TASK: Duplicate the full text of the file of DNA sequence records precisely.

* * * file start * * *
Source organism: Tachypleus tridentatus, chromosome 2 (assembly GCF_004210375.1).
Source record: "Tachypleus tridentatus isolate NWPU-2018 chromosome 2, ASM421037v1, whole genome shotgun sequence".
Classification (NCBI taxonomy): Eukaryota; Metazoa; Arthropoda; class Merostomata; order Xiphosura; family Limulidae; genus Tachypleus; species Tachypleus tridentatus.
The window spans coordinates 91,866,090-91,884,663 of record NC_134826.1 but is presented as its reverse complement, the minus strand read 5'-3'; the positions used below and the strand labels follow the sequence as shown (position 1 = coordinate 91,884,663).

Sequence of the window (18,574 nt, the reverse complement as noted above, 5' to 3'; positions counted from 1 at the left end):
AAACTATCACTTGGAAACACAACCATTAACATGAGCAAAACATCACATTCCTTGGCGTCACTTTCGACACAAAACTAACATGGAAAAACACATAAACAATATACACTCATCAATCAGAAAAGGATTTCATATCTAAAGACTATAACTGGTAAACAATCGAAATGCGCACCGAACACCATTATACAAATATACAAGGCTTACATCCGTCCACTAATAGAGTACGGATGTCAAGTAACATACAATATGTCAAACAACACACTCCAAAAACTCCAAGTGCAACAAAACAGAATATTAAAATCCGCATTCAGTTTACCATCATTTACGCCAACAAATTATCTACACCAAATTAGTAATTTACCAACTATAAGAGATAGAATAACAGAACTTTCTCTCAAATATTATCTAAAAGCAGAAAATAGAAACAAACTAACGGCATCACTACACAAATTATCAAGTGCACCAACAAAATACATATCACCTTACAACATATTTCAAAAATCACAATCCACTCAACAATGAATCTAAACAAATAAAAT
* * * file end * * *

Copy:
Source organism: Tachypleus tridentatus, chromosome 2 (assembly GCF_004210375.1).
Source record: "Tachypleus tridentatus isolate NWPU-2018 chromosome 2, ASM421037v1, whole genome shotgun sequence".
Classification (NCBI taxonomy): Eukaryota; Metazoa; Arthropoda; class Merostomata; order Xiphosura; family Limulidae; genus Tachypleus; species Tachypleus tridentatus.
The window spans coordinates 91,866,090-91,884,663 of record NC_134826.1 but is presented as its reverse complement, the minus strand read 5'-3'; the positions used below and the strand labels follow the sequence as shown (position 1 = coordinate 91,884,663).

Sequence of the window (18,574 nt, the reverse complement as noted above, 5' to 3'; positions counted from 1 at the left end):
AAACTATCACTTGGAAACACAACCATTAACATGAGCAAAACATCACATTCCTTGGCGTCACTTTCGACACAAAACTAACATGGAAAAACACATAAACAATATACACTCATCAATCAGAAAAGGATTTCATATCTAAAGACTATAACTGGTAAACAATCGAAATGCGCACCGAACACCATTATACAAATATACAAGGCTTACATCCGTCCACTAATAGAGTACGGATGTCAAGTAACATACAATATGTCAAACAACACACTCCAAAAACTCCAAGTGCAACAAAACAGAATATTAAAATCCGCATTCAGTTTACCATCATTTACGCCAACAAATTATCTACACCAAATTAGTAATTTACCAACTATAAGAGATAGAATAACAGAACTTTCTCTCAAATATTATCTAAAAGCAGAAAATAGAAACAAACTAACGGCATCACTACACAAATTATCAAGTGCACCAACAAAATACATATCACCTTACAACATATTTCAAAAATCACAATCCACTCAACAATGAATCTAAACAAATAAAAT